Obama Ending HIV Travel Ban

Different people had different expectations as to what Obama would do after being elected, resulting in differing views of him from the left at present. He has been criticized for not yet being successful on the big issues. I feel this criticism is premature considering how close he is to passing  health care reform after so many other presidents have failed at this. I see the big advantages of Obama’s election to be no longer having an incompetent president who has harmed the country in so many ways. Not having a president who repeatedly does bad things is a major positive step.

Obama certainly deserves some credit, even if the amount is not certain, for the economy being in much better shape than most predicted at this time a year ago. Obama also deserves credit for a number of changes which are not top headline news. Since elected Obama has eliminated the ban on federal spending for embryonic stem cell research. He has ended the global gag rule which restricted reproductive rights internationally. He is ending the federal raids on medicinal marijuana. Another achievement came today as Obama announced the end of the HIV travel ban. Andrew Sullivan has posted his remarks:

A couple of years ago Michelle and I were in Africa and we tried to combat the stigma when we were in Kenya by taking a public HIV/AIDS test.  And I’m proud to announce today we’re about to take another step towards ending that stigma.

Twenty-two years ago, in a decision rooted in fear rather than fact, the United States instituted a travel ban on entry into the country for people living with HIV/AIDS.  Now, we talk about reducing the stigma of this disease — yet we’ve treated a visitor living with it as a threat.  We lead the world when it comes to helping stem the AIDS pandemic — yet we are one of only a dozen countries that still bar people from HIV from entering our own country.If we want to be the global leader in combating HIV/AIDS, we need to act like it.

And that’s why, on Monday my administration will publish a final rule that eliminates the travel ban effective just after the New Year.  Congress and President Bush began this process last year, and they ought to be commended for it.  We are finishing the job.  It’s a step that will encourage people to get tested and get treatment, it’s a step that will keep families together, and it’s a step that will save lives.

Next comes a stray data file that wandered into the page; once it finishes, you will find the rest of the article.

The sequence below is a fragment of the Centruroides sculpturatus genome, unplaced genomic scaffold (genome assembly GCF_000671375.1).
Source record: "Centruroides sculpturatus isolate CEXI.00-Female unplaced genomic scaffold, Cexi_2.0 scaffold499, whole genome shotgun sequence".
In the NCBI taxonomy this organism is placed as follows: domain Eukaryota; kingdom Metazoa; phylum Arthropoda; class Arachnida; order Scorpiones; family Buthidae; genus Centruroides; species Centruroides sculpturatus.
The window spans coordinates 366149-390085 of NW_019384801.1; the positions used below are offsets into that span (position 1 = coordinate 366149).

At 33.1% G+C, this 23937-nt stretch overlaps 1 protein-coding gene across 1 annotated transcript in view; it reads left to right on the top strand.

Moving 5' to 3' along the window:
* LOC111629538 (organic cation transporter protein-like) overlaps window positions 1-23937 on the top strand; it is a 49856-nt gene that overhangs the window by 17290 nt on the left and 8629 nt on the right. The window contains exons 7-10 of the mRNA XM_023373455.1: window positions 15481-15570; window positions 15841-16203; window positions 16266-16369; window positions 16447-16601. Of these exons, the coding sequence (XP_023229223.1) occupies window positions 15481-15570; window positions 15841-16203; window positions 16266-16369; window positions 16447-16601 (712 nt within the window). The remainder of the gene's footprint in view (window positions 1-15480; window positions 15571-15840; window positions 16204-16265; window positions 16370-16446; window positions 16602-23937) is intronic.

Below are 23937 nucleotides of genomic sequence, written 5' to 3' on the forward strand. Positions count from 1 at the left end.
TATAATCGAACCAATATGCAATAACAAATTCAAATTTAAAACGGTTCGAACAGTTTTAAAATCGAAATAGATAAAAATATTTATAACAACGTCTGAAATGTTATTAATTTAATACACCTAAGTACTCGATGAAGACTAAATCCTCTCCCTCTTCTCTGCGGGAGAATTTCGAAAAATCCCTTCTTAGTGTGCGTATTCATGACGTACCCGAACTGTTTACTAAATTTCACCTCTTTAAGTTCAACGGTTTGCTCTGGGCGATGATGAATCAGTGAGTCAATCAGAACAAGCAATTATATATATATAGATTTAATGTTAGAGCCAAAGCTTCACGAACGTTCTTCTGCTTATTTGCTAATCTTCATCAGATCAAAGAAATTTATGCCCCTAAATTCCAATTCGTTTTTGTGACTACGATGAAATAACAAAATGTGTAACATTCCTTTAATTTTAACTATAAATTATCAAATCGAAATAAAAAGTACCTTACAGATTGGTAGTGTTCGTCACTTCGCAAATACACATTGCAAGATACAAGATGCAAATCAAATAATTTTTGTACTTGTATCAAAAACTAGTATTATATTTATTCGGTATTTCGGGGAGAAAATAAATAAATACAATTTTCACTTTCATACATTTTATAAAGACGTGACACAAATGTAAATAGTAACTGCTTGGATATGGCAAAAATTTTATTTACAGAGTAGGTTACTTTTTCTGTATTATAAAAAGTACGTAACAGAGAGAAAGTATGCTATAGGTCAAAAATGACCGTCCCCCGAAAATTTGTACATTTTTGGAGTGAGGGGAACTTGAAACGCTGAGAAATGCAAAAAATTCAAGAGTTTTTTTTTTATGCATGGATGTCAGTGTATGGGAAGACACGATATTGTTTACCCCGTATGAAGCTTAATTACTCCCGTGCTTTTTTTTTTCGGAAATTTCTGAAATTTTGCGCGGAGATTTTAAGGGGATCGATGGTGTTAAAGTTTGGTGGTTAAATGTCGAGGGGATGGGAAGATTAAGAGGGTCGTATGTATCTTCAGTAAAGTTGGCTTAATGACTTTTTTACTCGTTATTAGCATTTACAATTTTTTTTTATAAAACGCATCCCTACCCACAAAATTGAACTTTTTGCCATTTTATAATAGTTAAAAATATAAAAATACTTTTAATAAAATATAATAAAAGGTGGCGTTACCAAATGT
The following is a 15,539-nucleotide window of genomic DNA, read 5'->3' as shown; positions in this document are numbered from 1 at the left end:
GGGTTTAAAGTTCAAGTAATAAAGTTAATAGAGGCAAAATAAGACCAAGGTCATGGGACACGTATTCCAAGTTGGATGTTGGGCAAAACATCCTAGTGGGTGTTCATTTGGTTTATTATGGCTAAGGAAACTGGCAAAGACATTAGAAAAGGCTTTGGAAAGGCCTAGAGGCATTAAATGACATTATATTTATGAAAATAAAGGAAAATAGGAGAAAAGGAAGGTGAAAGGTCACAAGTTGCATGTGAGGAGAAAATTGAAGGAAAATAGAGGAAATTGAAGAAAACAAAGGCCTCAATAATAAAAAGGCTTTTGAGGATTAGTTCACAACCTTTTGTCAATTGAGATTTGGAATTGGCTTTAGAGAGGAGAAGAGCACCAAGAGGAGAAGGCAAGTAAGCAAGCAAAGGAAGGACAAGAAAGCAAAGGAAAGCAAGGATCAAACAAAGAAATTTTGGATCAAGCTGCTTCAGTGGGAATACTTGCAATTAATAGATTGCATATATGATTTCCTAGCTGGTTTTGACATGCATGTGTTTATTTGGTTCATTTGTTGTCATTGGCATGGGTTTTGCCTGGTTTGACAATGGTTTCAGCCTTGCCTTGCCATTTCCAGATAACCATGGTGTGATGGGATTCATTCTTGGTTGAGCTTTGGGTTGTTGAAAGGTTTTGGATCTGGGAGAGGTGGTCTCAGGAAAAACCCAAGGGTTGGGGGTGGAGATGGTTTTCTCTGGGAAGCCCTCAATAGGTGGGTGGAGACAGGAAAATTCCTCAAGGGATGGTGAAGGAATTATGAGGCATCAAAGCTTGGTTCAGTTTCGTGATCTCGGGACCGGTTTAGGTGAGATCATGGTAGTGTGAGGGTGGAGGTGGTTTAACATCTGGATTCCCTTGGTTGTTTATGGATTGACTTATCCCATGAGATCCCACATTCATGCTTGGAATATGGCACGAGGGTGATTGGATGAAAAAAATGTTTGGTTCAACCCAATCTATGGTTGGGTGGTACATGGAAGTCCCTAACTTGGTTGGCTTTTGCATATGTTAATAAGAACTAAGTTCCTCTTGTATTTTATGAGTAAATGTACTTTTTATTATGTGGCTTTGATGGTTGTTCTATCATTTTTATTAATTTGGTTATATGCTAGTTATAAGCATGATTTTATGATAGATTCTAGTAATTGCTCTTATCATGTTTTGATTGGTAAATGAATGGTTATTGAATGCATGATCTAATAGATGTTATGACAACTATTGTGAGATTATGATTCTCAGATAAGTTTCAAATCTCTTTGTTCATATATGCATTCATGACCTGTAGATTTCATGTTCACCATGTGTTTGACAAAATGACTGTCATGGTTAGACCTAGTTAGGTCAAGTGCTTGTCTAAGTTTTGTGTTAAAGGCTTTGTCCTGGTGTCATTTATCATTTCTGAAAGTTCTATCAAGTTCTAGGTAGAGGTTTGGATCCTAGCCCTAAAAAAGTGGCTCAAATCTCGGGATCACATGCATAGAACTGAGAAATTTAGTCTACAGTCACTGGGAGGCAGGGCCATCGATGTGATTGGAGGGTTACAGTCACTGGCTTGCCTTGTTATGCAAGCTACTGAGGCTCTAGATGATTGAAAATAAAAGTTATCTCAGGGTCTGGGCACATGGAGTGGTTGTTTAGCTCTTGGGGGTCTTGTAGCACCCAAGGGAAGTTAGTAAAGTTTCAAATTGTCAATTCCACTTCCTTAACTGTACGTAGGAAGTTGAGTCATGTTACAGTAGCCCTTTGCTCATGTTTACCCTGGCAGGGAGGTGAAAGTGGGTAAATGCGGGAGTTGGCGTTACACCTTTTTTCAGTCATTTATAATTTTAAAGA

Interpretation of this is comparable to the question of whether the glass is half full or half empty. Obama has not brought about marriage equality, and there are many other areas where he has not done everything I might desire. That doesn’t change the fact that little by little we are seeing significant accomplishments in the first year of his presidency alone.

Update: The Washington Post has some history on the development of this ban and its elimination:

The regulations are the final procedural step in ending the ban, and will be published Monday in the Federal Register, to be followed by the standard 60-day waiting period prior to implementation.

A ban on travel and immigration to the U.S. by individuals with HIV, the virus that causes AIDS, was first established by the Reagan-era U.S. Public Health Service and then given further support when Sen. Jesse Helms (R-N.C.) added HIV to the travel-exclusion list in a move that was ultimately passed unanimously by the Senate in 1987.

A 1990-1991 effort to overturn the regulatory ban failed in the face of outcry and lobbying from conservative groups and bureaucratic turf disputes. The ban was upheld in 1993 when Congress added it to U.S. immigration laws.

The Senate finally voted to overturn the ban as part of approving legislation reauthorizing funding for the President’s Emergency Plan for AIDS Relief, or PEPFAR, in 2008, and President Bush signed it into law on July 30 of that year. Sen. John Kerry (D-Mass.) and then-Sen. Gordon H. Smith (R-Ore.) led the process in the Senate.

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